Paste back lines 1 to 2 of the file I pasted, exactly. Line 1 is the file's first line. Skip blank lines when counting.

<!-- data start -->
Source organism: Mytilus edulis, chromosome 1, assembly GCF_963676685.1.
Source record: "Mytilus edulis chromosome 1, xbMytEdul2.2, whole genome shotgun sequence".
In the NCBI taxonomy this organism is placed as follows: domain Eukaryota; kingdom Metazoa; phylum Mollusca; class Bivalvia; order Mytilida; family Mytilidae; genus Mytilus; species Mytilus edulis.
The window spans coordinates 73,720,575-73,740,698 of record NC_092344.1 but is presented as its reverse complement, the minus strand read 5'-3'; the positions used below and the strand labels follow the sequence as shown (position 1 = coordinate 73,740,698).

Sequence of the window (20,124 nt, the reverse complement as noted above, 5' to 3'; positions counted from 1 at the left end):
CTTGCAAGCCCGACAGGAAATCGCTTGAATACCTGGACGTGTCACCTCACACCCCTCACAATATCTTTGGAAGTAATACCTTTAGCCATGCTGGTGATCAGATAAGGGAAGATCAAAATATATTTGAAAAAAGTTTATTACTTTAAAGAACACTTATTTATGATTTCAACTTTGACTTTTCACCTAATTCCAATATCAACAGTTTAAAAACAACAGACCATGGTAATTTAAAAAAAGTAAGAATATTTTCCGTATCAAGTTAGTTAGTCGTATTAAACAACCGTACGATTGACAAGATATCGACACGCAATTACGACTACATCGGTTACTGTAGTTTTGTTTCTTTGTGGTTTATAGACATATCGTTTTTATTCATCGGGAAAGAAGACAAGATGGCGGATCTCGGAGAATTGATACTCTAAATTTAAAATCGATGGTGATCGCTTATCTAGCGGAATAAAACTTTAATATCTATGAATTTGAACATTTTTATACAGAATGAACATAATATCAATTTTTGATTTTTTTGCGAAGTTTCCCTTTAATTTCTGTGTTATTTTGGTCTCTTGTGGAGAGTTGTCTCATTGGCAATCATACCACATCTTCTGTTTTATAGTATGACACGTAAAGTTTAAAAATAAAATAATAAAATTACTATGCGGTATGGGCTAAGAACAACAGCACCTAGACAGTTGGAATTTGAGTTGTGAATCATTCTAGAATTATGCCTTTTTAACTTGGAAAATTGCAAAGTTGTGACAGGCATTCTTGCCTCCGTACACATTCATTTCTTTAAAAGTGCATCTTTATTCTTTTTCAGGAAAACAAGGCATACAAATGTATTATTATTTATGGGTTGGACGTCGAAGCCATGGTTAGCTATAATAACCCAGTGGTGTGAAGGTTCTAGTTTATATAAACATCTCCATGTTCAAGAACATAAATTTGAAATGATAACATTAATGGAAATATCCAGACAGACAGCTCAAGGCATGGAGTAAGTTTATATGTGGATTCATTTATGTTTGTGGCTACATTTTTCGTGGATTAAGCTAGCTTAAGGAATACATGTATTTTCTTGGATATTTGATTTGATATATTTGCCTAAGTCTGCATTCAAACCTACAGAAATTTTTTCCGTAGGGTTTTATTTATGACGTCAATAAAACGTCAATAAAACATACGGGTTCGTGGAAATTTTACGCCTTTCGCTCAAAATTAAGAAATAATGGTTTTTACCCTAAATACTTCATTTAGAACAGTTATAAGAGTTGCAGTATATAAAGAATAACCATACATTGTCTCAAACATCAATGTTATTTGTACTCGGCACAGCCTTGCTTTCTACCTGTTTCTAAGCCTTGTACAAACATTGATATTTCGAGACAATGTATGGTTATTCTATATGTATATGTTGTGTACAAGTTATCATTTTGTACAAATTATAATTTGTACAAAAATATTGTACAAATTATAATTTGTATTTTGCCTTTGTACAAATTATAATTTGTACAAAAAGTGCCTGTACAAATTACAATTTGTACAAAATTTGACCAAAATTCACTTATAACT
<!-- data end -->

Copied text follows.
Source organism: Mytilus edulis, chromosome 1, assembly GCF_963676685.1.
Source record: "Mytilus edulis chromosome 1, xbMytEdul2.2, whole genome shotgun sequence".